The FDA said it has requested additional safety testing on the material used to repair Royal Philips (NYSE:PHG) sleep therapy devices recalled for foam that could harm patients using them.
The Class I recall that started in June covers more than 15 million devices, after hundreds of complaints and more than 100 injuries from polyester-based polyurethane (PE-PUR) sound abatement foam that broke down, allowing foam and chemicals to potentially enter the device’s air pathway and cause health problems for users.
On Friday, the FDA said that upon inspection of a Philips Respironics manufacturing facility used to make replacement foam for the recalled devices, it learned that the silicone-based product failed a safety test for the release of volatile organic compounds (VOCs). That test was conducted on a similar device sold outside the U.S.
“The FDA is aware that patients have already received devices with silicone-based foam as part of the repair and replace program,” the agency said in a news release. “At this time, the agency does not have sufficient information to conclude whether the silicone-based foam being used in the repaired devices poses any risk to patients in the U.S.”
A partially redacted FDA inspection report names formaldehyde as a VOC that exceeded limits during testing of a DreamStation 1 CPAP in 2019. More recently, an A Series CPAP containing the silcone foam failed VOC testing in August 2021, but the report’s redactions hide the number of compounds of concern (due to carcinogenic/mutagenic properties) that were identified and confirmed.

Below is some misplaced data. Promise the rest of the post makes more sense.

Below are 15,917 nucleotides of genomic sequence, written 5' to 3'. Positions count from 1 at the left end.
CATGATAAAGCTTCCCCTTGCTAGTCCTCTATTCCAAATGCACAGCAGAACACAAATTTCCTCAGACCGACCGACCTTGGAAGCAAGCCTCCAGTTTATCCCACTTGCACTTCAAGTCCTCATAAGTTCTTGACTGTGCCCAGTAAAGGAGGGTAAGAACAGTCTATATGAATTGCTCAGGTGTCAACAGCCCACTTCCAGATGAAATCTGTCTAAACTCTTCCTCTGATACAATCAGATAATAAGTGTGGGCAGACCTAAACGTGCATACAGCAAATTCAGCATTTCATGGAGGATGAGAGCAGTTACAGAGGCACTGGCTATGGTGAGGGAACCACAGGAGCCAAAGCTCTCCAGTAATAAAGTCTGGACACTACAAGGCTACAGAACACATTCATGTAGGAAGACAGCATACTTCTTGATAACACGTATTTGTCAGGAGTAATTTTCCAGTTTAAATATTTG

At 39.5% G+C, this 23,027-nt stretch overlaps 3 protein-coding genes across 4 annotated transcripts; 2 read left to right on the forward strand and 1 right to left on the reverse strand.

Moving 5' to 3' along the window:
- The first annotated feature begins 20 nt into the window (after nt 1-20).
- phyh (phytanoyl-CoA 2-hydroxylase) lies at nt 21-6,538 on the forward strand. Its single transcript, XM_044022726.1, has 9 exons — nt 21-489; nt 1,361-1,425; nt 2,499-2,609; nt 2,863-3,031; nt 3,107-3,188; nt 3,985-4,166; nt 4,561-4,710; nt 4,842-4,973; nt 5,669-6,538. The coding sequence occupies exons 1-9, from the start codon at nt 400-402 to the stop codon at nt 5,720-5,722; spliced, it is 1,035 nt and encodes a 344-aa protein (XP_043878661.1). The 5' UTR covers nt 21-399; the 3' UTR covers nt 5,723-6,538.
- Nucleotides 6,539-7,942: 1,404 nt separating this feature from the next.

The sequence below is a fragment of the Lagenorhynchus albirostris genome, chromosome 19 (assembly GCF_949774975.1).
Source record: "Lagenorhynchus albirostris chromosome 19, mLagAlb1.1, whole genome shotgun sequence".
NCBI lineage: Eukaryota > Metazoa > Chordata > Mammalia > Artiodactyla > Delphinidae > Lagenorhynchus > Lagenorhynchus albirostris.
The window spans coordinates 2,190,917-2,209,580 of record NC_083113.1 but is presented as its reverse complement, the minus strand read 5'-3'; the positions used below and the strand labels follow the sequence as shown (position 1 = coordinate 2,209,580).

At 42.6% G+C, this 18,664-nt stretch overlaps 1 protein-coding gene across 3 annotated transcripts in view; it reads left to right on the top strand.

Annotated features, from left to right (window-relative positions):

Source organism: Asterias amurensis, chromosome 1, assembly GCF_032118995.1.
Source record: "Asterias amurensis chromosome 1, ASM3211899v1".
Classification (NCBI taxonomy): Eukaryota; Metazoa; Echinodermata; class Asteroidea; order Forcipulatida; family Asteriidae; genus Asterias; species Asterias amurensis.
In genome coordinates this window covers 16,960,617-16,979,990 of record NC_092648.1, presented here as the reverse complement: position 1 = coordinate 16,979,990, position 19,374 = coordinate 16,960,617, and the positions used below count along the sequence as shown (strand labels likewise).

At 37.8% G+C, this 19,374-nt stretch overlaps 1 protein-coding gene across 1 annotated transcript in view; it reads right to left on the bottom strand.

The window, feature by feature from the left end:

The FDA said it does not recommend patients stop using devices that have been through the repair-and-replace program, based on an overall benefit-risk assessment that concluded patients discontinuing use of one of these devices may be more harmful to their health and quality of life than potential effects from the replacement foam. The FDA said it will share the results of the independent testing as soon as they are available.
The FDA reiterated its guidance for patients using a recalled device that has not been repaired and replaced, telling them to consult with their health care provider if they have questions or concerns to determine whether they should continue using the device, switch to another product or stop use.
“We will work closely with the FDA to clarify and follow up on the inspectional findings and its recent requests related to comprehensive testing,” Royal Philips CEO Frans van Houten said in a news release. “Until we have concluded these discussions, we are not able to publicly provide further details on these responses.”
Philips stopped taking new sleep therapy orders while working on the recall, offering competitor ResMed (NYSE:RMD) an opening that has been limited by supply chain challenges.
Devices involved in the Philips recall include:
- Continuous non-life-supporting ventilator devices including the DreamStation ASV, DreamStation ST, AVAPS, SystemOne ASV4, C-Series ASV, C-Series S/T and AVAPS, OmniLab Advanced+
- In-facility continuous ventilator devices including the Philips Respironics E30 with humidifier
- Noncontinuous ventilators including the SystemOne (Q-Series), DreamStation, DreamStation Go, Dorma 400, Dorma 500, and REMstar SE Auto)
- Mechanical ventilation devices including the Trilogy 100, Trilogy 200, Garbin Plus, Aeris, LifeVent 200, BiPAP V30, BiPAP A30/Hybrid/A40